Never knew this

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Aug 30, 2004
Upon reading an Acura monthly newsletter to technicians, I noticed that it was Honda Corporate's policy that all service bulletins be performed on a vehicle taken in for service. I wonder if other OEMs have this policy... [I dont know]
They probably should. I was with someone this week whose Mercedes trucks all started having transmission problems and the dealer said they would have to pay for the repairs because they were out of warrantee. He managed to find a mercedes service buletin from January of 2000 that told dealers to replace the 3rd gear syncronizer rings because they had the wrong oil displacement grooves in them (perpendicular to ring instead of parallel). It would have saved MB a lot of money to replace them 5 years ago instead of replacing basically everything in the transmissions today. And the customer would never have gotten upset at MB for poor transmissions. They lost the sale of the part of the fleet that is being replaced this year.
If it still applies once out-of-warranty, I guess it may be worth to pay the dealer for a $29.95 oil change periodically, just to have the TSBs performed.
I can only talk about my experiences with Toyota. I bought a 1990 4Runner V-6, used in 2000 with 130,000km. A friend told me of the head gasket ills, and I went to Toyota. They showed me where the block and pistons were replaced 40,000km previosuly (also out of warranty). Then last September, I got a letter from Toyota requesting that I take the car in for a replacement steering component...14 years out of warranty.
It's probably the policy of all manufacturers, most likely because of federal law, but in the end it's up to the dealers to actually follow up. My '96 Chevy Van had a recall for water intrusion into the relay panel for the power windows, locks, seat. Since I didn't have any of these I never made a point of getting it done/checked, but got 2-3 notices per year. It was at the selling dealer for it's free 3K mile oil changes for several years and no one ever caught it. The dealership I work at now has the policy that all GM vehicles in for service are to have a VIS run to determine if any recalls need to be done. It seems to generate positive customer response, especially because many were bought at other dealers they don't expect us to care.
Are we talking about recalls or Technical Service Bulletins? I don't know about Honda, but most other manufacturers are pretty clear that TSBs may not apply to all models and should only be performed if the vehicle is actually exhibiting the problem. TSBs are also not performed outside of warranty unless the customer pays (although they may do an after-warranty adjustment in some cases).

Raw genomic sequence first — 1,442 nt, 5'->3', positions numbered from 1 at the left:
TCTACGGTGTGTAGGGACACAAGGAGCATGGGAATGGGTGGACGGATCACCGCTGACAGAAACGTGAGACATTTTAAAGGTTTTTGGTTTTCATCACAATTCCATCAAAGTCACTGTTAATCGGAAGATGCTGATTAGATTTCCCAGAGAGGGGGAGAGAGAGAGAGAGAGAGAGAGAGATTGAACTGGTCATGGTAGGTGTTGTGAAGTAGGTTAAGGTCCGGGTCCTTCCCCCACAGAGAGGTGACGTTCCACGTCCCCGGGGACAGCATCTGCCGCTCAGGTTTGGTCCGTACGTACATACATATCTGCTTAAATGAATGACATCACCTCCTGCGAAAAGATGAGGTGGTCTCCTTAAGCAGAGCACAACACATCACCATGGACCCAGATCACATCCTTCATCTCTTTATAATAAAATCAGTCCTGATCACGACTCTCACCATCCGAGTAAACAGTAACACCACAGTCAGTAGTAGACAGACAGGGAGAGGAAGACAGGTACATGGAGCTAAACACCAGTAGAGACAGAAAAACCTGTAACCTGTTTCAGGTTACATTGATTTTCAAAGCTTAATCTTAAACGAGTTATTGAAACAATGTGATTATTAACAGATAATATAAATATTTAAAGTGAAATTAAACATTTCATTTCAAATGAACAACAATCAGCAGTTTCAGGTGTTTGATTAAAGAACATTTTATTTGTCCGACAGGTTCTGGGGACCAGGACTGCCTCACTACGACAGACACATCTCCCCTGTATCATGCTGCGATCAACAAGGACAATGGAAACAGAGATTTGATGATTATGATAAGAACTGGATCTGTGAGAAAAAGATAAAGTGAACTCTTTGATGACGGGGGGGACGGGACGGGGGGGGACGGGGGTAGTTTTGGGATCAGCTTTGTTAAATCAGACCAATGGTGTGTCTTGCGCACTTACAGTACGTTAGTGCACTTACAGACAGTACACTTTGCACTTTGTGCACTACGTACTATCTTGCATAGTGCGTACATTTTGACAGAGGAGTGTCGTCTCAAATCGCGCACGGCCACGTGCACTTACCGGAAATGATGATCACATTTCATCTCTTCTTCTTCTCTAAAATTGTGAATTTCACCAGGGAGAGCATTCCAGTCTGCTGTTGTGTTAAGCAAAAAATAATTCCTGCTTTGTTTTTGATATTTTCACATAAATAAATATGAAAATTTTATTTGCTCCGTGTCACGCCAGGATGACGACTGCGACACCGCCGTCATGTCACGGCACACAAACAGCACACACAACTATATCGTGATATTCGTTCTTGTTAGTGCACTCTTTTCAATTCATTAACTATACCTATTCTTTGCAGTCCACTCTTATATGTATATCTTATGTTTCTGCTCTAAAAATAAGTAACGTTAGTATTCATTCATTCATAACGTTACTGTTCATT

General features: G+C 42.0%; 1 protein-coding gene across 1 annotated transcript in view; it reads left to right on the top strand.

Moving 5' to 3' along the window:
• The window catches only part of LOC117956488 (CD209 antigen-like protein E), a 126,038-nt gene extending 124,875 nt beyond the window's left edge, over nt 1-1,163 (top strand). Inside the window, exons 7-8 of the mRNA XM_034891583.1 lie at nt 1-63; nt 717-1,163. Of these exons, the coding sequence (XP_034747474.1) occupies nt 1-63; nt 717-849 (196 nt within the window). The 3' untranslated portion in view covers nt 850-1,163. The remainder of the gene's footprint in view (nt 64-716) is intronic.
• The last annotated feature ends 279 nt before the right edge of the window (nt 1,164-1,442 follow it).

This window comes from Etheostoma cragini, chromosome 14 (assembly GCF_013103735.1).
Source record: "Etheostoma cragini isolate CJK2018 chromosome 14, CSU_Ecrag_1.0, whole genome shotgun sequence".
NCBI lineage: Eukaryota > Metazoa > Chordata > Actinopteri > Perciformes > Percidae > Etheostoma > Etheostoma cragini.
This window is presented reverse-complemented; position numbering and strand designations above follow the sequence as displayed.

The service bulletins, recalls and safety programms are all different things. The recalls are applicable to all vehicles regardless of warranty status. They are federally mandated and cover safety related problems. Plus the manufacturer must notify each customer when a recall is being issued. The service bulletins (TSB's) are free only to the vechicles that are still under warranty. In most cases the customer will have to pay for the repairs covered under a TSB, once out of warranty. No owner notification. The safety programms are similar to the recalls. But done on the manufacturers terms.
Originally posted by Michael Wan: I wonder if other OEMs have this policy... [I dont know]
Regarding TSBs, no they don't have to do anything per se. They will address the problem and apply the TSB for it only when and if you say you are having that particular problem when you bring it in for service. If it's a recall, they have to address it no matter what obviously.
I wonder where to get the TSB's from Honda, they are treated like top secret stuff. I;ve not been able to find them.
It's hard to tell if a dealer is really interested in taking care of you, or themselves. My daughter took her 01 Odyssey in for door problems and the first response was that her problem was unique and Odyssey's were not having door problems. Then they would not look at the car until the problem could be demonstrated. It did not happen all the time and did not happen when she went to the dealer. So, she came back several times until the door failed to operate. They repaired it under warranty, but kept the car for 5 days. They acted the same way when it came to an EGR valve problem. Both problems are well documented, and the dealer could have just promptly fixed them without the monkey business. And, besides, they keep the shop busy and it is paid work to them. If she does buy another Honda(?) she won't be going back to that dealer. In fact, the only bad part of owning a Honda is Honda dealers.
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